I’m Thinking of Ending Things is like a jigsaw puzzle. The pieces all fit together just-so, everything is exquisitely crafted and layered, it all comes together. I can’t deny this. It’s a very well made film, and the acting is great. However, I just couldn’t enjoy it. It was like one of those 10,000 piece jigsaws of a pile of baked beans: you work a little to put it all together but in the end it’s not at all satisfying, it’s just beans. Worse, there’s a piece missing. For me, that piece was any degree of entertainment.
The story, on its face, is fairly simple. A young woman (Jessie Buckley) and her boyfriend (Jesse Plemons) drive to visit his parents (Toni Collette and David Thewlis). Upon arrival, things start to get strange: people’s appearance, age and personalities change between shots without explanation as the quartet prepare to spend the evening together.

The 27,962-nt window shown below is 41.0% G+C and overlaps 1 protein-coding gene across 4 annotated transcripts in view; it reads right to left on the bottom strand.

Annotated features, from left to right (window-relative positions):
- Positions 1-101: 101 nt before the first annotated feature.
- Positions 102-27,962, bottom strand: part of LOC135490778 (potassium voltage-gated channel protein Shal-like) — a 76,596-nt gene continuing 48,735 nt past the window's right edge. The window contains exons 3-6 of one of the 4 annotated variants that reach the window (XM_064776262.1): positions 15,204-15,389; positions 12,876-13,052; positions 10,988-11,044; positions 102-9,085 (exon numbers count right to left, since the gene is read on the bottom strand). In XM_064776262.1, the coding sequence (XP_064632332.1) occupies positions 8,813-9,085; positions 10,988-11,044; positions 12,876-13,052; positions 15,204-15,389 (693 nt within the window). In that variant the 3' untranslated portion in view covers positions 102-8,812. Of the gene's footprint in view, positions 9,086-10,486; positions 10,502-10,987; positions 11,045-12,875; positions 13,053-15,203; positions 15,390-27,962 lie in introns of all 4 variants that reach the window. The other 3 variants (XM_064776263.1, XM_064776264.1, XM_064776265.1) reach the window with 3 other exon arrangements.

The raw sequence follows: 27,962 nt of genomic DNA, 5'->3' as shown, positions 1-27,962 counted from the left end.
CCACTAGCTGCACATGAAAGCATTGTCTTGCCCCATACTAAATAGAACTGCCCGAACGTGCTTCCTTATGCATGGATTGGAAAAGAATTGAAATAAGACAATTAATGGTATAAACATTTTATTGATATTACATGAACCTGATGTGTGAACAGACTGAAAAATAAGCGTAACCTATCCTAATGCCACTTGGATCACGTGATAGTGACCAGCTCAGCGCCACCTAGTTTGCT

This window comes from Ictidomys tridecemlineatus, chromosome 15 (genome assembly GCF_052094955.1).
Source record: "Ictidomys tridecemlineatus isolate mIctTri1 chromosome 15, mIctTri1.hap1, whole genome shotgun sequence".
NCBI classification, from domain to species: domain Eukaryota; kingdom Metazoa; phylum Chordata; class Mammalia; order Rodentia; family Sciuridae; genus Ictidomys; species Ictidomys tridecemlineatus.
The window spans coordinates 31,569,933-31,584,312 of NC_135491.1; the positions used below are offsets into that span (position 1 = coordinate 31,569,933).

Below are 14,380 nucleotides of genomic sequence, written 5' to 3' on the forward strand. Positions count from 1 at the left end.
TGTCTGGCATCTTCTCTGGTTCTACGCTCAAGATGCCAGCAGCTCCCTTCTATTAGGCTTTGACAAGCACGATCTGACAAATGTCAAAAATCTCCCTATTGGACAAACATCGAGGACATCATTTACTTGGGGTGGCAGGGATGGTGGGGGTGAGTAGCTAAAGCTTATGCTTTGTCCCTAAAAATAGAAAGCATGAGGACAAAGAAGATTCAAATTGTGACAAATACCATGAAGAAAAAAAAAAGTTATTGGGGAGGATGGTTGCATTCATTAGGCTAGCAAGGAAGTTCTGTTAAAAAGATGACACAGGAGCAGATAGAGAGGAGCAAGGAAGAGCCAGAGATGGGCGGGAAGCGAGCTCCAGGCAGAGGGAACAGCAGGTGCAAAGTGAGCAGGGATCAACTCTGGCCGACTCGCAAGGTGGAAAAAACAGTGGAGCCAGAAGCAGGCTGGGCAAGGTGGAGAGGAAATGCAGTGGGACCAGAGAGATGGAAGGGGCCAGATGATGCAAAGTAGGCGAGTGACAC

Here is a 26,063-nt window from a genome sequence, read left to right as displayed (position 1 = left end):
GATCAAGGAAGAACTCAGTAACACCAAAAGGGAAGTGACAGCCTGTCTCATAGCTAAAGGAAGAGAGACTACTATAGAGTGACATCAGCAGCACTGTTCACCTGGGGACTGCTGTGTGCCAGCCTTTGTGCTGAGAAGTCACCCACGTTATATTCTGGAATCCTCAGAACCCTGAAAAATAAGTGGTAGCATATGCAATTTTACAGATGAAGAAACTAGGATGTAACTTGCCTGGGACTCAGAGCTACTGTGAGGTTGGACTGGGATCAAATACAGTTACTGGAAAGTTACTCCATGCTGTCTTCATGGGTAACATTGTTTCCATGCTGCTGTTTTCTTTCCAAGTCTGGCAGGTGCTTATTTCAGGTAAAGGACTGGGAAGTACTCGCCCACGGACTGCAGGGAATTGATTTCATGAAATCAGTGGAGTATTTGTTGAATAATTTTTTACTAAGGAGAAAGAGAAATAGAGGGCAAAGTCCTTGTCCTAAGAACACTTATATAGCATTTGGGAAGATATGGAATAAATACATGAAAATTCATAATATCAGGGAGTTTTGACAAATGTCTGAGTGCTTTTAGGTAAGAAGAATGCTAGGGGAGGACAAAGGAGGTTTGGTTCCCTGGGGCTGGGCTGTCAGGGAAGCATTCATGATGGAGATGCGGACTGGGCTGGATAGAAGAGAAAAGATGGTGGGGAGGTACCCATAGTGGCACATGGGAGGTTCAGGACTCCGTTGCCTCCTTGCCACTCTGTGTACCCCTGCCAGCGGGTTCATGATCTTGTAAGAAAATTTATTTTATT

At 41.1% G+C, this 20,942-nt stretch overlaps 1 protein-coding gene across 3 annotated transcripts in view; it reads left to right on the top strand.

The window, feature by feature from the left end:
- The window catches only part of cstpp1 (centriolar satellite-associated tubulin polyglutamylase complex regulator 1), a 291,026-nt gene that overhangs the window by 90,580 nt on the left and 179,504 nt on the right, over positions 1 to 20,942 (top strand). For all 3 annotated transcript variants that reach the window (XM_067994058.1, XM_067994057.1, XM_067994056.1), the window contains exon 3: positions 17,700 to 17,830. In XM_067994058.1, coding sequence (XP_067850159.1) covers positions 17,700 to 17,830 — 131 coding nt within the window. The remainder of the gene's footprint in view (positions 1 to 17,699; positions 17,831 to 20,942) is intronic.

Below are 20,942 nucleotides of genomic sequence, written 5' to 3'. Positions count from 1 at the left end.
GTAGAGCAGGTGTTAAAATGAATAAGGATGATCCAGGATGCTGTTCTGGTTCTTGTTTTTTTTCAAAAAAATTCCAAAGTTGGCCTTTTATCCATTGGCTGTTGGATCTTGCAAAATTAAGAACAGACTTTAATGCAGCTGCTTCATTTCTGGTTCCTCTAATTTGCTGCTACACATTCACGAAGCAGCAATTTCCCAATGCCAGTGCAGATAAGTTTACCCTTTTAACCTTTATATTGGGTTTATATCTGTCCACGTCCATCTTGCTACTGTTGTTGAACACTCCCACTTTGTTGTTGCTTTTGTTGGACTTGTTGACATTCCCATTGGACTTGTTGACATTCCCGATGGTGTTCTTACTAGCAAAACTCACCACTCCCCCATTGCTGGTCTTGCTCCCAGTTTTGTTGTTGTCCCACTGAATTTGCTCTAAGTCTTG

I do like the majority of Charlie Kaufman’s stuff, but the films I like (Being John Malkovich, Eternal Sunshine of the Spotless Mind, Anomalisa) used a fairly simple narrative device to explore complex psychological themes. I’m Thinking of Ending Things just seemed excessive, needlessly impenetrable, and self-indulgent. Excruciatingly long stretches of conversational car journeys, a complete and utter lack of guidance in helping the viewer unpack what is going on, the most apt word for this film for me is “annoying”. Even the opening titles were annoyingly tiny!
What’s annoying is that the cast are all excellent, there’s clearly a great deal of thought put into each and every aspect of production, and it is rich in meaning. But what is it in service of? It was a puzzle that felt very unsatisfying to solve. I didn’t think “Wow, how clever!”, just shrugged and was happy it was over. I’m sure there are many who will love this film, and enjoy the nature and execution of the puzzle, but it just wasn’t for me.
I’m Thinking of Ending Things (Charlie Kaufman, 2020), is available on Netflix.